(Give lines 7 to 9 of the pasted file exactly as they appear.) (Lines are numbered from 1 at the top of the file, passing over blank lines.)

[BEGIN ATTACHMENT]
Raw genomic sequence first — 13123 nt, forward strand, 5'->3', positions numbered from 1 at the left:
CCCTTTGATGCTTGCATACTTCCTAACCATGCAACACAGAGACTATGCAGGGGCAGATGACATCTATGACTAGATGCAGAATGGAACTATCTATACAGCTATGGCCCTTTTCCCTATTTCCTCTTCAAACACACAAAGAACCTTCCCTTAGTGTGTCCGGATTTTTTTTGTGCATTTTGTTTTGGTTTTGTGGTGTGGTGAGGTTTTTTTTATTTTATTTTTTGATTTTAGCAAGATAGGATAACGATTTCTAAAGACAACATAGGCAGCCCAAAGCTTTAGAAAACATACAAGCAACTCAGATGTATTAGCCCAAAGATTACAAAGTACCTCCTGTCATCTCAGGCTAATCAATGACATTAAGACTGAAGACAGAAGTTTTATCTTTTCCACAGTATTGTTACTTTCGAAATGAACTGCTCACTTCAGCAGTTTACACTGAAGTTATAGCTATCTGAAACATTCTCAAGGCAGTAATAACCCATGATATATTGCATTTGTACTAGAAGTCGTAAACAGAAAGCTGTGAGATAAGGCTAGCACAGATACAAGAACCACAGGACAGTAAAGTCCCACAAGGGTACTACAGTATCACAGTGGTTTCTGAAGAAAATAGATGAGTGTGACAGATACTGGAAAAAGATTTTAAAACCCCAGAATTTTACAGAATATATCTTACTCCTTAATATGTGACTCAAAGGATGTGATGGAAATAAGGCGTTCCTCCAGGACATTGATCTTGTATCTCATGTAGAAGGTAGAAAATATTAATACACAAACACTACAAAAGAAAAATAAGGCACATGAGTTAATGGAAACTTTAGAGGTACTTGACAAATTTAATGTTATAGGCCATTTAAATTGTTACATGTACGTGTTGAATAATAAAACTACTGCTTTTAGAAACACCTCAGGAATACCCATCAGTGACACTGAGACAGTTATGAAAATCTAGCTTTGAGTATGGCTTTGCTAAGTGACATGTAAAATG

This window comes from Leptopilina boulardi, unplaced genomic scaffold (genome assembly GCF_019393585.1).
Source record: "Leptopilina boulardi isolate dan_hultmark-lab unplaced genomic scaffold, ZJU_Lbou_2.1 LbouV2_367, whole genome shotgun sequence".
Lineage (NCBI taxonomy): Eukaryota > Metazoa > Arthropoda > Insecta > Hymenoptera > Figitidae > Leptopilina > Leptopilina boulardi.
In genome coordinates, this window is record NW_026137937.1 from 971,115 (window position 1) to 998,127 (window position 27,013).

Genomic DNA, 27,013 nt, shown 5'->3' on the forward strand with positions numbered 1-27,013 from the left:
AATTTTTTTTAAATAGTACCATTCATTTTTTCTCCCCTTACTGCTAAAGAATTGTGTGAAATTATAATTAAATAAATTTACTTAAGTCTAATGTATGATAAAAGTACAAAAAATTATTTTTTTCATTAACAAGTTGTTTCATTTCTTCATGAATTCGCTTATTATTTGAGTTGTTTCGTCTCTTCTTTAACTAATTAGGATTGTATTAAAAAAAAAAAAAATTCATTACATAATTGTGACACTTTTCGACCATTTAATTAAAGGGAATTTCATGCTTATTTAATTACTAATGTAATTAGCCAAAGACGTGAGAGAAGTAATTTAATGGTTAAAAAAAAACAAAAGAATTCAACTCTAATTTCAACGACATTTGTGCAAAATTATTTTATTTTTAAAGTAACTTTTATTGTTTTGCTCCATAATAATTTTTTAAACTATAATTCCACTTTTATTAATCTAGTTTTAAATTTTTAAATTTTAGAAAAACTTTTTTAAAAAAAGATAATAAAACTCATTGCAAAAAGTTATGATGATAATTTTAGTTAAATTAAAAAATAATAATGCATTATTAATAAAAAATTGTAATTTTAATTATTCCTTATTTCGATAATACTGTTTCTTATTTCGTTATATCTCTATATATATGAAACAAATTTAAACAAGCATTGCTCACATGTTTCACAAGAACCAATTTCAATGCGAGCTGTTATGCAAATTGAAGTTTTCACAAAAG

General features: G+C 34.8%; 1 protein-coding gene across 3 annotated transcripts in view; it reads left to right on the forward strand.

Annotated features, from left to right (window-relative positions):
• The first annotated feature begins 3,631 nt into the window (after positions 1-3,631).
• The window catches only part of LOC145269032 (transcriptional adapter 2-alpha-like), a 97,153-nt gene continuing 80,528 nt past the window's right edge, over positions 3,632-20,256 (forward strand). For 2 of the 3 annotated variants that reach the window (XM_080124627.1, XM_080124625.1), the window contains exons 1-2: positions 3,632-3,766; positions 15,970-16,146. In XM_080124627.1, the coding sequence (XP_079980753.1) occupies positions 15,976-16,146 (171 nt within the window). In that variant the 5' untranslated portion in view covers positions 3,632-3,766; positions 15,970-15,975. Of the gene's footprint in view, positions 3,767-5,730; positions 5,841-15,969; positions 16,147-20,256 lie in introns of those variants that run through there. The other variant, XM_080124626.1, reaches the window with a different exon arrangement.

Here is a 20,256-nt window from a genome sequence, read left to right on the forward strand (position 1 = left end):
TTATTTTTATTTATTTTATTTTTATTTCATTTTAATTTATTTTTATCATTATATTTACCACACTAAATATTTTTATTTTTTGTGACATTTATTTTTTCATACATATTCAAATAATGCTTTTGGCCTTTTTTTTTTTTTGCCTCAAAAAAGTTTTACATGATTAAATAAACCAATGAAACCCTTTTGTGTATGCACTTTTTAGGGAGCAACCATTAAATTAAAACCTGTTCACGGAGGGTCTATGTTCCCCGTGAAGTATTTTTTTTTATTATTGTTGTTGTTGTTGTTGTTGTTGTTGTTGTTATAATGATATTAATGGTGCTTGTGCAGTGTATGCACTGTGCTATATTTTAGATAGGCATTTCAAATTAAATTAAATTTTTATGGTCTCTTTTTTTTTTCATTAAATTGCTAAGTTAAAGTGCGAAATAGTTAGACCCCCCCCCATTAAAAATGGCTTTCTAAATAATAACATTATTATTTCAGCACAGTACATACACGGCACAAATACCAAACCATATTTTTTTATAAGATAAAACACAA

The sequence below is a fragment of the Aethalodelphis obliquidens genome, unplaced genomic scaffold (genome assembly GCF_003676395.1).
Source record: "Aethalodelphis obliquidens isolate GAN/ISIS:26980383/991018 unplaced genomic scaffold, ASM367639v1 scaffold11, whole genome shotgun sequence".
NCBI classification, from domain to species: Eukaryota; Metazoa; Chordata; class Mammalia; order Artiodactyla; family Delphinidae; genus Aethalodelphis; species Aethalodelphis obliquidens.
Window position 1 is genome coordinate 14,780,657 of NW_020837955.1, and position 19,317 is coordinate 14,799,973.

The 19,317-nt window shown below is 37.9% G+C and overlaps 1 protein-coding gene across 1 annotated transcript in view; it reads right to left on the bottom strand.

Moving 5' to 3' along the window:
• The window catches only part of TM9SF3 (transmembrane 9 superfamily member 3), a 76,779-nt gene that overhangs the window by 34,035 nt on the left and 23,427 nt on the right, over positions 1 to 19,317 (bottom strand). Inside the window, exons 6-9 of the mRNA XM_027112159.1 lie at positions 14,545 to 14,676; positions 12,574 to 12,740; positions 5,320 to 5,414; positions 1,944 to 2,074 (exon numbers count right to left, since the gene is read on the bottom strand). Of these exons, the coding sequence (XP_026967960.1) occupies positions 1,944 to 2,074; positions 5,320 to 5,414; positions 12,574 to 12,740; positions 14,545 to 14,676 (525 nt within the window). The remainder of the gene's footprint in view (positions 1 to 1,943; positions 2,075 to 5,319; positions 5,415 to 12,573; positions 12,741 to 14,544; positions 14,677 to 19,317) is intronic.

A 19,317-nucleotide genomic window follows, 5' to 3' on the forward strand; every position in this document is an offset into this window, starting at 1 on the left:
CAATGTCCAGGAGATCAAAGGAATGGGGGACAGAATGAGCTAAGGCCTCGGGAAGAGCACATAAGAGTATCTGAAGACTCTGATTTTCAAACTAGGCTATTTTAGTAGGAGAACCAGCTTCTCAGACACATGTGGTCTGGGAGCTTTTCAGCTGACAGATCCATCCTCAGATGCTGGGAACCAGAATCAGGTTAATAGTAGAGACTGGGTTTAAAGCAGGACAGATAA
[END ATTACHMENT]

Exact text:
Genomic DNA, 27,013 nt, shown 5'->3' on the forward strand with positions numbered 1-27,013 from the left:
AATTTTTTTTAAATAGTACCATTCATTTTTTCTCCCCTTACTGCTAAAGAATTGTGTGAAATTATAATTAAATAAATTTACTTAAGTCTAATGTATGATAAAAGTACAAAAAATTATTTTTTTCATTAACAAGTTGTTTCATTTCTTCATGAATTCGCTTATTATTTGAGTTGTTTCGTCTCTTCTTTAACTAATTAGGATTGTATTAAAAAAAAAAAAAATTCATTACATAATTGTGACACTTTTCGACCATTTAATTAAAGGGAATTTCATGCTTATTTAATTACTAATGTAATTAGCCAAAGACGTGAGAGAAGTAATTTAATGGTTAAAAAAAAACAAAAGAATTCAACTCTAATTTCAACGACATTTGTGCAAAATTATTTTATTTTTAAAGTAACTTTTATTGTTTTGCTCCATAATAATTTTTTAAACTATAATTCCACTTTTATTAATCTAGTTTTAAATTTTTAAATTTTAGAAAAACTTTTTTAAAAAAAGATAATAAAACTCATTGCAAAAAGTTATGATGATAATTTTAGTTAAATTAAAAAATAATAATGCATTATTAATAAAAAATTGTAATTTTAATTATTCCTTATTTCGATAATACTGTTTCTTATTTCGTTATATCTCTATATATATGAAACAAATTTAAACAAGCATTGCTCACATGTTTCACAAGAACCAATTTCAATGCGAGCTGTTATGCAAATTGAAGTTTTCACAAAAG

General features: G+C 34.8%; 1 protein-coding gene across 3 annotated transcripts in view; it reads left to right on the forward strand.